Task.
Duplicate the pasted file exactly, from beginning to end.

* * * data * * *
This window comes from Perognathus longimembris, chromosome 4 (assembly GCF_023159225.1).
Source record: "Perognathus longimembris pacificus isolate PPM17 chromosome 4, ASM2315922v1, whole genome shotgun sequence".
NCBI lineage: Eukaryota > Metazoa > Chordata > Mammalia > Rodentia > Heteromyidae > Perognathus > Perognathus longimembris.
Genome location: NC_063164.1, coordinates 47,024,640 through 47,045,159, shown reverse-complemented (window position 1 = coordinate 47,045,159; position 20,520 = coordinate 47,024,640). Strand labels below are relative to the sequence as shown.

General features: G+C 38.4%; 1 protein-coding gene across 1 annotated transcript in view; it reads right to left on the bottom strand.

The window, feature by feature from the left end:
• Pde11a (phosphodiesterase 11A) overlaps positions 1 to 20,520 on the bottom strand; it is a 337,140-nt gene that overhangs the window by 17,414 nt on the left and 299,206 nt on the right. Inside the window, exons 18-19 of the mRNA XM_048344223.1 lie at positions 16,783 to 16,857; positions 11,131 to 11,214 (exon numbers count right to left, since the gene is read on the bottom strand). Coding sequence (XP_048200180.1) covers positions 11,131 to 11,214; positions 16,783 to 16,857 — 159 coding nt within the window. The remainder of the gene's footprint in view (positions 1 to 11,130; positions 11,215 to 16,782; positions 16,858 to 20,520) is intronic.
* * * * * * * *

This window comes from Perognathus longimembris, chromosome 4 (assembly GCF_023159225.1).
Source record: "Perognathus longimembris pacificus isolate PPM17 chromosome 4, ASM2315922v1, whole genome shotgun sequence".
NCBI lineage: Eukaryota > Metazoa > Chordata > Mammalia > Rodentia > Heteromyidae > Perognathus > Perognathus longimembris.
Genome location: NC_063164.1, coordinates 47,024,640 through 47,045,159, shown reverse-complemented (window position 1 = coordinate 47,045,159; position 20,520 = coordinate 47,024,640). Strand labels below are relative to the sequence as shown.

General features: G+C 38.4%; 1 protein-coding gene across 1 annotated transcript in view; it reads right to left on the bottom strand.

The window, feature by feature from the left end:
• Pde11a (phosphodiesterase 11A) overlaps positions 1 to 20,520 on the bottom strand; it is a 337,140-nt gene that overhangs the window by 17,414 nt on the left and 299,206 nt on the right. Inside the window, exons 18-19 of the mRNA XM_048344223.1 lie at positions 16,783 to 16,857; positions 11,131 to 11,214 (exon numbers count right to left, since the gene is read on the bottom strand). Coding sequence (XP_048200180.1) covers positions 11,131 to 11,214; positions 16,783 to 16,857 — 159 coding nt within the window. The remainder of the gene's footprint in view (positions 1 to 11,130; positions 11,215 to 16,782; positions 16,858 to 20,520) is intronic.